(LOOTPRESS) – February 5th is National Weatherperson’s Day, commemorating the birth of John Jeffries in 1744. Jeffries, a Boston physician and one of America’s first weather observers, began taking daily weather observations in Boston in 1774. He took the first balloon weather observation over London in 1784. He carried a thermometer, a barometer, and a hygrometer to the height of 9000 feet. This is a day to recognize the men and women who collectively provide Americans with the best weather, water, and climate forecasts and warning services of any nation.
Many of us take weather information for granted. Turn on a light switch, you get light. Turn on your television or radio, or check a web site and you get the weather forecast. It’s easy to forget that around the clock, dedicated meteorologists and weathercasters are vigilantly creating forecasts to help you plan your day, and issuing warnings to help keep you safe.
The men and women at your local National Weather Service (NWS) forecast office gather the raw weather data, analyze the data, and study numerical computer models in order to issue the weather and river forecasts and warnings to protect life and property. Specialized marine and aviation forecasts help enhance the Nation’s economy. Spot forecasts help firefighters control wildfires and emergency management officials contain hazardous chemical spills. Extensive climate records help engineers, architects, researchers, insurance companies and utilities.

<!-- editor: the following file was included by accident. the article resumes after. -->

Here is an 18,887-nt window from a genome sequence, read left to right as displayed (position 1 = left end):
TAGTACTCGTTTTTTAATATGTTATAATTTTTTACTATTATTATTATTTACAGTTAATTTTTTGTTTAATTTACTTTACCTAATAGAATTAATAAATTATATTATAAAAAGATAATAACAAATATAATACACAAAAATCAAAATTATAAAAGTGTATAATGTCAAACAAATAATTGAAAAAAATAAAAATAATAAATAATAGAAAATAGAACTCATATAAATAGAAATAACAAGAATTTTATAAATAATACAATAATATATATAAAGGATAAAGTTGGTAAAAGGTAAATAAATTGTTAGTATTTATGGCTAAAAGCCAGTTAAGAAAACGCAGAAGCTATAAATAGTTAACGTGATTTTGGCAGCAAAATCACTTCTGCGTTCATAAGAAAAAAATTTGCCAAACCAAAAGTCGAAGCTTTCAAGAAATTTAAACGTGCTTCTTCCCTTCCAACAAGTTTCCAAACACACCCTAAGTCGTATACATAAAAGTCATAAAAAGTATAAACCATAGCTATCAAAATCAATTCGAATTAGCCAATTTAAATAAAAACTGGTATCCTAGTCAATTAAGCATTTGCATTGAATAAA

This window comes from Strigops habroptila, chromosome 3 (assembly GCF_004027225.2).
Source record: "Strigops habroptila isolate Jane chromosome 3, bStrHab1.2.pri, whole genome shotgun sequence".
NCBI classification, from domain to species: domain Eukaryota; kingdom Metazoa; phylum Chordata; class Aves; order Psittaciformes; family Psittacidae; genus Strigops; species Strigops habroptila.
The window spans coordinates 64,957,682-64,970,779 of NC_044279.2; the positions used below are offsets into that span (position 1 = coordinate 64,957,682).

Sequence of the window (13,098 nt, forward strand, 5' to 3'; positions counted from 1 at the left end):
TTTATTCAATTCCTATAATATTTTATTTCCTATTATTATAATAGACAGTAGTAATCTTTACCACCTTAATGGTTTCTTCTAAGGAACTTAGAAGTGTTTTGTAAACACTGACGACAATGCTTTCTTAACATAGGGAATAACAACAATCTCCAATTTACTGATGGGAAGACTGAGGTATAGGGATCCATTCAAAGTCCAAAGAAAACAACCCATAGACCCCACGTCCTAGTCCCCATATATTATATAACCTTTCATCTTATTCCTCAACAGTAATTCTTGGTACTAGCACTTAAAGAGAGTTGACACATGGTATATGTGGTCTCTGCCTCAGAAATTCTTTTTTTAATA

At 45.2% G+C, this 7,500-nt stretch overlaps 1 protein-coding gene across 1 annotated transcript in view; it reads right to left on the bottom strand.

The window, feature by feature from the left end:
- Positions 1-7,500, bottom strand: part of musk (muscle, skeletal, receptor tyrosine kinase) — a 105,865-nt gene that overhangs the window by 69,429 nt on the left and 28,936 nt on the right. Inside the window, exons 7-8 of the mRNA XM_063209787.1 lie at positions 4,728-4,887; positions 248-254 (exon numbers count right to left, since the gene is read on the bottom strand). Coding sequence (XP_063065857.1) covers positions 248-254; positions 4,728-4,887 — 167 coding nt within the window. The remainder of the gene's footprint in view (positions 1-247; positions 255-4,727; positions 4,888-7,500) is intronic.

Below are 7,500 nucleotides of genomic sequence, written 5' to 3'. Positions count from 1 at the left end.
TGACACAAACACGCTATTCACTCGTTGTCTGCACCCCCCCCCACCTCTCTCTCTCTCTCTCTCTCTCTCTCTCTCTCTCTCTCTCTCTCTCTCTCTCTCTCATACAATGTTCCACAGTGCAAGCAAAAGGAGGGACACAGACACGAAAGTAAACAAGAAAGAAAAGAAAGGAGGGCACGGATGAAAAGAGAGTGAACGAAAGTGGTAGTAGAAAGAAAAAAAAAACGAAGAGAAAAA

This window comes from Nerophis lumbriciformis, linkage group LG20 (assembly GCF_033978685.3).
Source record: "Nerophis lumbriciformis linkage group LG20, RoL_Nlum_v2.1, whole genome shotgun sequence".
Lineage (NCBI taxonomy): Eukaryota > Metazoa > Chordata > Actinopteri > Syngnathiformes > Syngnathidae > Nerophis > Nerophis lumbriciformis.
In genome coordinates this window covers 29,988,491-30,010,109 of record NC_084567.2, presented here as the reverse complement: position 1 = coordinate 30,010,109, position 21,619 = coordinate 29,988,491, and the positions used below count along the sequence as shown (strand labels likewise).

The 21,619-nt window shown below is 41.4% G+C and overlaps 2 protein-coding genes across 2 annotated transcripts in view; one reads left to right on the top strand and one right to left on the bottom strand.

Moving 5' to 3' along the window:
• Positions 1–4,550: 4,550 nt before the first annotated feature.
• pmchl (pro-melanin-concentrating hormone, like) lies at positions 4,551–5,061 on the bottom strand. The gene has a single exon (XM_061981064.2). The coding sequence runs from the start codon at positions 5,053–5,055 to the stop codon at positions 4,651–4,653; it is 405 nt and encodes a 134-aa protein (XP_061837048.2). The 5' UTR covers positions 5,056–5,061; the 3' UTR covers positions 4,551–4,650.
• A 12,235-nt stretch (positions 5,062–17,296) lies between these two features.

Most of the colorful weather graphics seen on television and in newspapers come from another member of the America’s weather team. Commercial weather companies enhance the presentation of the NWS data and information for their clients in the media and in many weather-sensitive industries, and provide customized forecasts and services for clients.
And finally, television weathercasters are the most visible members of the America’s weather team. They are the trusted faces many people turn to for weather information, and they relay the NWS’s official watches and warnings for hazardous weather to help keep you safe. Thank your meteorologist and let them celebrate National Weatherperson’s Day. For more weather stories click here.